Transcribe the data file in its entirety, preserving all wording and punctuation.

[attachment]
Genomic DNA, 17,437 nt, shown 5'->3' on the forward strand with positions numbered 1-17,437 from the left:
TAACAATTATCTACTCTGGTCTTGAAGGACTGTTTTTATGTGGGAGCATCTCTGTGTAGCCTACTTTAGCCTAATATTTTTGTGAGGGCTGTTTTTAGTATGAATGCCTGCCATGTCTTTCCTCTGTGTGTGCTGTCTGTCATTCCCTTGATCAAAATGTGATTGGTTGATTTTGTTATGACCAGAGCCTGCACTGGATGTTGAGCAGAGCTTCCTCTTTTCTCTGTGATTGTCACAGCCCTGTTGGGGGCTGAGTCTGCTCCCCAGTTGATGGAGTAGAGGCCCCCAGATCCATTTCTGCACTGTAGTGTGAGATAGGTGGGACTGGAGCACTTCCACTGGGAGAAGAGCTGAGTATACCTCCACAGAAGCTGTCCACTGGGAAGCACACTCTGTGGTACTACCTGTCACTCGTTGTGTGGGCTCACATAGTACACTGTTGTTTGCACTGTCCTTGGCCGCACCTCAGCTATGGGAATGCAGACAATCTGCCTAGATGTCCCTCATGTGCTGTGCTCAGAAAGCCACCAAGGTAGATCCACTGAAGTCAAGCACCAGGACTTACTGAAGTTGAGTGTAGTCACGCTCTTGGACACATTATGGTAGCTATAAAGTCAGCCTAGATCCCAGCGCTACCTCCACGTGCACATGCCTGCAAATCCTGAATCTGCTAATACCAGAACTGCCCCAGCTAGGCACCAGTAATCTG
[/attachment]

Genomic DNA, 17,437 nt, shown 5'->3' on the forward strand with positions numbered 1-17,437 from the left:
TAACAATTATCTACTCTGGTCTTGAAGGACTGTTTTTATGTGGGAGCATCTCTGTGTAGCCTACTTTAGCCTAATATTTTTGTGAGGGCTGTTTTTAGTATGAATGCCTGCCATGTCTTTCCTCTGTGTGTGCTGTCTGTCATTCCCTTGATCAAAATGTGATTGGTTGATTTTGTTATGACCAGAGCCTGCACTGGATGTTGAGCAGAGCTTCCTCTTTTCTCTGTGATTGTCACAGCCCTGTTGGGGGCTGAGTCTGCTCCCCAGTTGATGGAGTAGAGGCCCCCAGATCCATTTCTGCACTGTAGTGTGAGATAGGTGGGACTGGAGCACTTCCACTGGGAGAAGAGCTGAGTATACCTCCACAGAAGCTGTCCACTGGGAAGCACACTCTGTGGTACTACCTGTCACTCGTTGTGTGGGCTCACATAGTACACTGTTGTTTGCACTGTCCTTGGCCGCACCTCAGCTATGGGAATGCAGACAATCTGCCTAGATGTCCCTCATGTGCTGTGCTCAGAAAGCCACCAAGGTAGATCCACTGAAGTCAAGCACCAGGACTTACTGAAGTTGAGTGTAGTCACGCTCTTGGACACATTATGGTAGCTATAAAGTCAGCCTAGATCCCAGCGCTACCTCCACGTGCACATGCCTGCAAATCCTGAATCTGCTAATACCAGAACTGCCCCAGCTAGGCACCAGTAATCTG